Support for LAist comes from
We Explain L.A.
Stay Connected

Share This

This is an archival story that predates current editorial management.

This archival content was written, edited, and published prior to LAist's acquisition by its current owner, Southern California Public Radio ("SCPR"). Content, such as language choice and subject matter, in archival articles therefore may not align with SCPR's current editorial standards. To learn more about those standards and why we make this distinction, please click here.


Student Group to Rally for Marijuana Legalization, Say University Police Make Arrests for Medicinal Use

Before you read this story...
Dear reader, we're asking for your help to keep local reporting available for all. Your financial support keeps stories like this one free to read, instead of hidden behind paywalls. We believe when reliable local reporting is widely available, the entire community benefits. Thank you for investing in your neighborhood.

Photo by katherine_hitt via Flickr

Photo by katherine_hitt via Flickr
As efforts to legalize marijuana for recreational use are underway in Sacramento and possibly on the ballot, a large gathering of student activists from across the country will convene in San Francisco this weekend. This Is Your Brain On Drug Policy, a conference organized by Students for Sensible Drug Policy (SSDP), will take place from March 12 through 14th with former New Mexico Governor Gary Johnson and California Assemblymember Tom Ammiano in attendance. "California ranks 2nd highest in incarceration expenditures but ranks 48th in funding for education and due to a dearth of treatment programs; the state has one of the highest recidivism rates and the highest overall spending on incarceration," explains Matthew Palevsky of Students for Sensible Drug Policy (SSDP). "Governor Schwarzenegger knows these facts as well as anyone and has called for a significant inmate reduction. To save money, and to save lives, California will need to seriously reform its drug policies and take a new approach to reducing the harms caused by drug abuse."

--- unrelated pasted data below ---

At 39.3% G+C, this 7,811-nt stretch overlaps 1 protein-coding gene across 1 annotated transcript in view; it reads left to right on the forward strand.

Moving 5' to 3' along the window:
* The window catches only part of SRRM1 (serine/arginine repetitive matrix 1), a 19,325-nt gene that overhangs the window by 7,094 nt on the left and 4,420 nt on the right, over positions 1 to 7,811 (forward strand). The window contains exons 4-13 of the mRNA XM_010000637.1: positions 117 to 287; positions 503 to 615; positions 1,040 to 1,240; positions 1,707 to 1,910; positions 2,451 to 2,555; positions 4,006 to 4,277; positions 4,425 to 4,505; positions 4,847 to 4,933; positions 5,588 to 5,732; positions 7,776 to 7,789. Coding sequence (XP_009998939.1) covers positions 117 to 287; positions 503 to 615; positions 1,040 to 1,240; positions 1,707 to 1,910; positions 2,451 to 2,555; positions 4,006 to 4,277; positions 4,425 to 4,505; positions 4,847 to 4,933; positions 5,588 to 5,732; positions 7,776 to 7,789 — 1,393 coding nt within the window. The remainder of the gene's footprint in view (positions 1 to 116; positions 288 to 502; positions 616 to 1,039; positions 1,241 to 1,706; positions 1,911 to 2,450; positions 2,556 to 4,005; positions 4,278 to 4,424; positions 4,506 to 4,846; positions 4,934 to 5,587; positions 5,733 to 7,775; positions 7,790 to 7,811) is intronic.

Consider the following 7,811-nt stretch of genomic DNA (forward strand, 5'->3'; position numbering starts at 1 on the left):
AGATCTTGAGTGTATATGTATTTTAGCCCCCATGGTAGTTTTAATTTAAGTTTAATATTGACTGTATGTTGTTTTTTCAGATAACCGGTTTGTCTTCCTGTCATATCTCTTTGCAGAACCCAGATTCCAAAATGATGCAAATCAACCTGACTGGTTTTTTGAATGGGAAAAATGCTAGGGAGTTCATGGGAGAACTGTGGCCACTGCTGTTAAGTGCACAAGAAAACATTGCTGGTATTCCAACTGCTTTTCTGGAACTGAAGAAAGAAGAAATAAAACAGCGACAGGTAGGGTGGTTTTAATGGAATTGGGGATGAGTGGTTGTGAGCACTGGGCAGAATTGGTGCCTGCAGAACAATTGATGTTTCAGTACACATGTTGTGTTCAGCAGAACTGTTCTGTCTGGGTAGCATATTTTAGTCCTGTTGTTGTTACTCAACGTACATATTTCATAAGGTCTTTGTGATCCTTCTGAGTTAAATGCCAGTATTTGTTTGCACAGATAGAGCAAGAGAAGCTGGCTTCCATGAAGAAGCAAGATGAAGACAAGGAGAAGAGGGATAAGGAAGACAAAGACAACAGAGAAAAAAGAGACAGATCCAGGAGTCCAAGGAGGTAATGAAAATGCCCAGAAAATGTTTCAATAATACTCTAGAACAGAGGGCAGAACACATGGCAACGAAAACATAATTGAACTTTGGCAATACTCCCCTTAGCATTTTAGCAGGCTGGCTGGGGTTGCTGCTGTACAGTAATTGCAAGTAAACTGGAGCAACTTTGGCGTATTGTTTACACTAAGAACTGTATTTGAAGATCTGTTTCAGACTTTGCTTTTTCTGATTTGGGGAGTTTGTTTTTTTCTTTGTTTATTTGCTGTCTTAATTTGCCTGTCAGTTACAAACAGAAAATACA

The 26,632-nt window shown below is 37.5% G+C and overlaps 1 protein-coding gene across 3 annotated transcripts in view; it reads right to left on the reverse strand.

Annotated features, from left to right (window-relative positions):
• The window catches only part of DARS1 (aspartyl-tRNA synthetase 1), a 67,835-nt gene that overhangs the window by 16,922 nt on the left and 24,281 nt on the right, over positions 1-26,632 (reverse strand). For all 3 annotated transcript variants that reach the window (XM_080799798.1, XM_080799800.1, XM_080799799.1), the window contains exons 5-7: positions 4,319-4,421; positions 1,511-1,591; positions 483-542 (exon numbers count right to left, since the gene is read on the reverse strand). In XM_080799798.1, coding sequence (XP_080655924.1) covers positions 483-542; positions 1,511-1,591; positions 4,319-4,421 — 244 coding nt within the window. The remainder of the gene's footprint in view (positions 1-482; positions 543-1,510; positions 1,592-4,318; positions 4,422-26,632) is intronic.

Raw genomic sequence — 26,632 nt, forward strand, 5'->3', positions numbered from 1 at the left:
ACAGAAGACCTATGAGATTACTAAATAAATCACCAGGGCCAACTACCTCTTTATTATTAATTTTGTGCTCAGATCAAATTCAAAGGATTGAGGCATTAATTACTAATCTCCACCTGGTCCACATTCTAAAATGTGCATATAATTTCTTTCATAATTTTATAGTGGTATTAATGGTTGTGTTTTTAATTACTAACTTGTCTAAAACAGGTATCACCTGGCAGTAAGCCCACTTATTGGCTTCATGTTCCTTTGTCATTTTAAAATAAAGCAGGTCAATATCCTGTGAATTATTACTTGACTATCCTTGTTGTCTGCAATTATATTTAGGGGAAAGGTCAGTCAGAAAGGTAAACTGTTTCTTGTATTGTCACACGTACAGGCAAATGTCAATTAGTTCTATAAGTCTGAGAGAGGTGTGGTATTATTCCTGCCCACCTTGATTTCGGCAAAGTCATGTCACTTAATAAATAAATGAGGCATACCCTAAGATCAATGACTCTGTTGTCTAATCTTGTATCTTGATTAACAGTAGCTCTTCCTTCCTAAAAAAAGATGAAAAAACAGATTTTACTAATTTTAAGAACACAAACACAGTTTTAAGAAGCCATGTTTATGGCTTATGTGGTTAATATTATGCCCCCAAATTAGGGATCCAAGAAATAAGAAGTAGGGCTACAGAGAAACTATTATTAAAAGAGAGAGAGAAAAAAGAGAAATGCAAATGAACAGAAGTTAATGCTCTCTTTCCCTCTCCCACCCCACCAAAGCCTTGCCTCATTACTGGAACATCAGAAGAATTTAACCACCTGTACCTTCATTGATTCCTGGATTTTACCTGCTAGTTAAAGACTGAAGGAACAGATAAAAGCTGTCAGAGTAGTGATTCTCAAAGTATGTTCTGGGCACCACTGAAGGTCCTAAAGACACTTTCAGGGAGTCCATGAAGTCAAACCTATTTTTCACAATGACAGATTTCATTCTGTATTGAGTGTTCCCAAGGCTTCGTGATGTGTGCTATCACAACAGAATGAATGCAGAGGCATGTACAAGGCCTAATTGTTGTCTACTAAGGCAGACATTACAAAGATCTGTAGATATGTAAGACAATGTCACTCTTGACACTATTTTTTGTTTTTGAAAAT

According to Assemblymember Ammiano's office, California State University police are enforcing federal marijuana laws with medical marijuana patients, which could lead to loss of financial aid for students.

"It makes one question the priorities of California State University administrators when campus police are encouraged to arrest students for being medical marijuana patients even after President Obama asked federal prosecutors to respect state laws that give patients the right to possess and use cannabis," said SSDP's Acting Executive Director Matthew Palevsky. "To compound the problem, students caught with marijuana face losing their federal financial aid due to the Aid Elimination Penalty of the Higher Education Act. It's a double whammy."